Social media giant Meta could pay over $1.1 billion ($US725 million) in damages to settle privacy claims arising from its data sharing partnership with UK firm Cambridge Analytica, whose work with Meta-owned Facebook violated the privacy of up to 87 million users.

The proposed settlement would finally end a long-running saga that began in 2018 and “has already been extremely expensive, complex, and lengthy,” a recent court filing noted in warning that further litigation would likely drag on for years and “involve complexity at almost every level.”

“The risk of long-lasting litigation is further increased by the considerable resources available to both Facebook and to their counsel,” the proposed settlement document notes.

The Cambridge Analytica scandal emerged after revelations that the data of 87 million Facebook users – including an estimated 311,127 Australian users – was “improperly shared” with the company, which subsequently shut its doors after igniting a long-running discussion about digital giants’ indiscriminate harvesting, analysis, and sale of massive volumes of personal data.

The case revolved around the use of a personality-testing app called MyDigitalLife, which was downloaded by around 300,000 Facebook users but gave Cambridge Analytica indiscriminate access to the Facebook friends of those users – extending the scope of its data collection activities exponentially.

The data was not only shared with the analytics firm, class-action litigants Keller Rohrback LLP and Bleichmar Fonti and Auld LLP said, but was sold by Facebook to partners including Netflix, Lyft, Yandex, Airbnb, and more.

The $1.1 billion settlement would be an “outstanding result” and the largest-ever privacy settlement in history, the filing notes, pipping Facebook’s $1 billion ($US650 million) settlement in 2021 over its use of biometric information, and the $775 million ($US500 million) settlement in 2020 over Equifax’s own privacy compromise.

If approved, the proposed settlement “will provide meaningful relief to the class in this complex and novel privacy case,” co-lead counsellors Derek Loeser of Keller Rohrback LLP and Lesley Weaver of Bleichmar Fonti and Auld said in a joint statement as the details of the settlement were released.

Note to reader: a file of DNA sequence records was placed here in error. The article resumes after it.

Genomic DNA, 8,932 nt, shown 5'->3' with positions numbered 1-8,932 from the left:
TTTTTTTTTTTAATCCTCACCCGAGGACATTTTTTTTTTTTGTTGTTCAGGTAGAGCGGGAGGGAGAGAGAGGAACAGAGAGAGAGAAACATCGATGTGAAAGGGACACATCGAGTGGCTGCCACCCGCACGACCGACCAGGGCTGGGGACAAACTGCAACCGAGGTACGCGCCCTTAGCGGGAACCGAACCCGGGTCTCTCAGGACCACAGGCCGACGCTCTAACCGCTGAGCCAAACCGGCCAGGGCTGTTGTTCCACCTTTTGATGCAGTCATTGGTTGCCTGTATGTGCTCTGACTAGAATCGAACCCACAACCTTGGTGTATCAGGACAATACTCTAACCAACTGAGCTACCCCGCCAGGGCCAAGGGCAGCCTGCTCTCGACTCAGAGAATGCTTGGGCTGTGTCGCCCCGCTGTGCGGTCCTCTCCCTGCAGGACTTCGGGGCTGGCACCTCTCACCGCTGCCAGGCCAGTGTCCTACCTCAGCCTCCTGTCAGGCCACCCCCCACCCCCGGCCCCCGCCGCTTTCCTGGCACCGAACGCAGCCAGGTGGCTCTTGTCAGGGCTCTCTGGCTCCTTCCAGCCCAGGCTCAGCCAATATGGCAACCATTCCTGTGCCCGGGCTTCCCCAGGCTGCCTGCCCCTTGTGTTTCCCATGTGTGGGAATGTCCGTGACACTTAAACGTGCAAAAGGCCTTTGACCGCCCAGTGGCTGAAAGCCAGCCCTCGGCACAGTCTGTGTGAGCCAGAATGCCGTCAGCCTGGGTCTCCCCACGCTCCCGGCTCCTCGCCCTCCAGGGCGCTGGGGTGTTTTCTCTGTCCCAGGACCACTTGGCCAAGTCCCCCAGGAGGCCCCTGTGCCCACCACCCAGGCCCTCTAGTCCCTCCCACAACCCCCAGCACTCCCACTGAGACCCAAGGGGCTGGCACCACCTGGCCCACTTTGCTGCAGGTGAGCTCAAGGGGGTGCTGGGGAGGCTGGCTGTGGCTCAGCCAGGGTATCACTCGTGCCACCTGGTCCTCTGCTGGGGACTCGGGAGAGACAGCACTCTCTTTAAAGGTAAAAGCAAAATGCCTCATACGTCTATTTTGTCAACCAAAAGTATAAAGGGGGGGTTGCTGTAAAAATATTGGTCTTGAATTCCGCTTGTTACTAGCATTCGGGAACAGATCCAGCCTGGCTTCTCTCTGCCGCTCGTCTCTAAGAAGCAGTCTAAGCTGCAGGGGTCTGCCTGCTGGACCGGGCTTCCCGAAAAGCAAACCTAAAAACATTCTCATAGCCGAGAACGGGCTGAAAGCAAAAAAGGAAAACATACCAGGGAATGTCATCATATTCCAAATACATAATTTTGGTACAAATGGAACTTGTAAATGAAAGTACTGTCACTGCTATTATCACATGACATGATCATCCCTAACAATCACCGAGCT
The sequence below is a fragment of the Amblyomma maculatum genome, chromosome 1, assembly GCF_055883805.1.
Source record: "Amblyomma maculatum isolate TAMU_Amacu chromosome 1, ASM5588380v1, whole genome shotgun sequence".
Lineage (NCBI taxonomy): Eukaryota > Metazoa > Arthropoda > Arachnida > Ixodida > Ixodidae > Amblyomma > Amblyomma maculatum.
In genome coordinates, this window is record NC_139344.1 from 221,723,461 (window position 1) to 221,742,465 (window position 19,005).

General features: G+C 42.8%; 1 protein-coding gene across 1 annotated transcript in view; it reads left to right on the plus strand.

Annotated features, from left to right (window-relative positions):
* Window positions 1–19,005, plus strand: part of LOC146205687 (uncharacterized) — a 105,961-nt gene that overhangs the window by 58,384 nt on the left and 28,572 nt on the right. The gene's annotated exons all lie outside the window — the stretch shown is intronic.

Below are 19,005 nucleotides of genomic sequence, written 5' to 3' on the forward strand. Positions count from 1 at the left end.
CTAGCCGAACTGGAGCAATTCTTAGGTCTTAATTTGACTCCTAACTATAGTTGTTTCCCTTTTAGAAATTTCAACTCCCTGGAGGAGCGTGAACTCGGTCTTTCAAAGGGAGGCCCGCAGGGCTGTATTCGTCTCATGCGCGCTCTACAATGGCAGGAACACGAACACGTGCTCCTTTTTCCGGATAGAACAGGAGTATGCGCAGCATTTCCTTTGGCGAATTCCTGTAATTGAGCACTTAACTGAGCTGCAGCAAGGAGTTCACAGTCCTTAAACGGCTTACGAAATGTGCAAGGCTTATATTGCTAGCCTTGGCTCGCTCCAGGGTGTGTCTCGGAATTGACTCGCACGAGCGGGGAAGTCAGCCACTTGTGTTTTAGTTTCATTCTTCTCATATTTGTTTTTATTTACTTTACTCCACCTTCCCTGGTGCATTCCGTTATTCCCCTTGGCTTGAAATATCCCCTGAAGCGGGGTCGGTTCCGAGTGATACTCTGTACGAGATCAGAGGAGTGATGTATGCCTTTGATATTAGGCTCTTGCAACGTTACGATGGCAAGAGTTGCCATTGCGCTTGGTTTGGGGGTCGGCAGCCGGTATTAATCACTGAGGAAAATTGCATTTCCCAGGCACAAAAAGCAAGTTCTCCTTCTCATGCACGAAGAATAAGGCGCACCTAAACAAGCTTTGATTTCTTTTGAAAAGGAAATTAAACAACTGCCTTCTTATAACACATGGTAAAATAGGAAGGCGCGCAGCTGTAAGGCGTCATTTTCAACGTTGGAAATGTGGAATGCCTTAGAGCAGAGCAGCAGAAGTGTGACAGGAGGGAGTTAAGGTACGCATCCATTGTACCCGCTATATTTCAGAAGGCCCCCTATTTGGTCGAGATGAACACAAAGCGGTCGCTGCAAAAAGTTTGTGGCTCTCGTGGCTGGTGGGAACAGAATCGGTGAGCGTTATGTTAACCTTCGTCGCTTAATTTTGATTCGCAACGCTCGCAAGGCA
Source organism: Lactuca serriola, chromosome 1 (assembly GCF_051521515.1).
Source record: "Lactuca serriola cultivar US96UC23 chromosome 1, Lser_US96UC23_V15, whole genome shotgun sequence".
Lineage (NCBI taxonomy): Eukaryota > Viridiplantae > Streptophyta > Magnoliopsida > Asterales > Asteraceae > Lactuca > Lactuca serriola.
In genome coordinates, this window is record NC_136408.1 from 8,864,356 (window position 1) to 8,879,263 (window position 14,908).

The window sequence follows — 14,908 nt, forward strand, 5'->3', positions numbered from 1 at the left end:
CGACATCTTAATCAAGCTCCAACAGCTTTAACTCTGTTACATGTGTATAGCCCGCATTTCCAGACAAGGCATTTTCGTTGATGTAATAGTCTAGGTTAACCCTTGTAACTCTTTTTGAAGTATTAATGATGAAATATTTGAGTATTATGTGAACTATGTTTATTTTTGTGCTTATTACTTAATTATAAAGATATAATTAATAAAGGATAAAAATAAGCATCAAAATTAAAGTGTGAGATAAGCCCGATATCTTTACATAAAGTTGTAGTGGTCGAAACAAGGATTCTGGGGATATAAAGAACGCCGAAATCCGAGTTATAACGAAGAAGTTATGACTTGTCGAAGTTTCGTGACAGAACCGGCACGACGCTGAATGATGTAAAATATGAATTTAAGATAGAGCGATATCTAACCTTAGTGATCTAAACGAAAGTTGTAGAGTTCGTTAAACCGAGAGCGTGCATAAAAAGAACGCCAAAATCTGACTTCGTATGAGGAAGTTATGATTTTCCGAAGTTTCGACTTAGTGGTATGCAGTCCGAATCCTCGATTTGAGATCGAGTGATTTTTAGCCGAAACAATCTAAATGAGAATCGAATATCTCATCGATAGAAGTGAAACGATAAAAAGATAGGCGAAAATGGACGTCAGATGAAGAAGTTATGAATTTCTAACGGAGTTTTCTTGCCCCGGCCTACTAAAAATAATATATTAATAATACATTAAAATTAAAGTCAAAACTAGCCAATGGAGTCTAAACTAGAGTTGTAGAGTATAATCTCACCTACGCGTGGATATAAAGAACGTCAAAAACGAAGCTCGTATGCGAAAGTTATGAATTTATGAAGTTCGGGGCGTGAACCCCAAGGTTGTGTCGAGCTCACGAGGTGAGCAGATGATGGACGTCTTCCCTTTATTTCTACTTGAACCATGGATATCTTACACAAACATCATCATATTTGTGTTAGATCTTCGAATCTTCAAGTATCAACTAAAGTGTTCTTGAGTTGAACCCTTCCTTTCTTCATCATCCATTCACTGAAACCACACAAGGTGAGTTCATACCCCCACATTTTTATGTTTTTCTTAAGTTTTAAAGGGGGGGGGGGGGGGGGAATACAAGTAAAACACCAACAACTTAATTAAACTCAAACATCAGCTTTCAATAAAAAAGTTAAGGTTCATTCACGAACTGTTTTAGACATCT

“We have reached this point only because our teams of lawyers and professionals have dedicated years of hard work to this case,” the lawyers said.

Counting the cost of privacy breaches

The proposed Meta settlement comes as beneficiaries of the Equifax settlement finally begin receiving the funds they are due under that class action, which was finalised in January 2020 but only began disbursing funds to recipients in December 2022.

The amounts of those payments – which are being taken from a $661 million ($US425 million) restitution fund – cover a range of expenses, Equifax explained, including credit monitoring for US consumers affected in the breach; “actual out of pocket losses” related to the breach; and “other consumer benefits such as identity restoration services.”

The Equifax breach – which saw four Chinese hackers charged with a 2017 hack that compromised the data of around 145 million Americans – set the high water mark for large-scale compromise of personal identity details, with US government authorities spelling out the credit reporting options available to victims.

Reports suggested that demand for the Equifax settlement was so high that many claimants were receiving just a fraction of the expected $194 ($US125) payment, with estimates suggesting that only 248,000 people had received the full amount and others receiving a proportionally adjusted amount.

Whatever financial benefits the new Meta settlement provides for its victims, it is the latest reminder of the importance of proper data security and data handling practices – and the risks that come when those practices are compromised.

Last year’s high-profile breaches of Medibank and Optus – which demonstrated just how exposed Australians’ personal data is to compromise and exploitation – stoked sentiment for stronger penalties for companies and their executives, with APRA last year promising greater scrutiny of executive pay at compromised companies.

With an average of 22 Australian online accounts breached every minute during the fourth quarter of 2022, according to Surfshark’s Data Breach World Map, Australia had the highest density of data breaches in the world – spiking by 489 per cent in the quarter as more than 1.88 million Australian user profiles were stolen during October and November alone.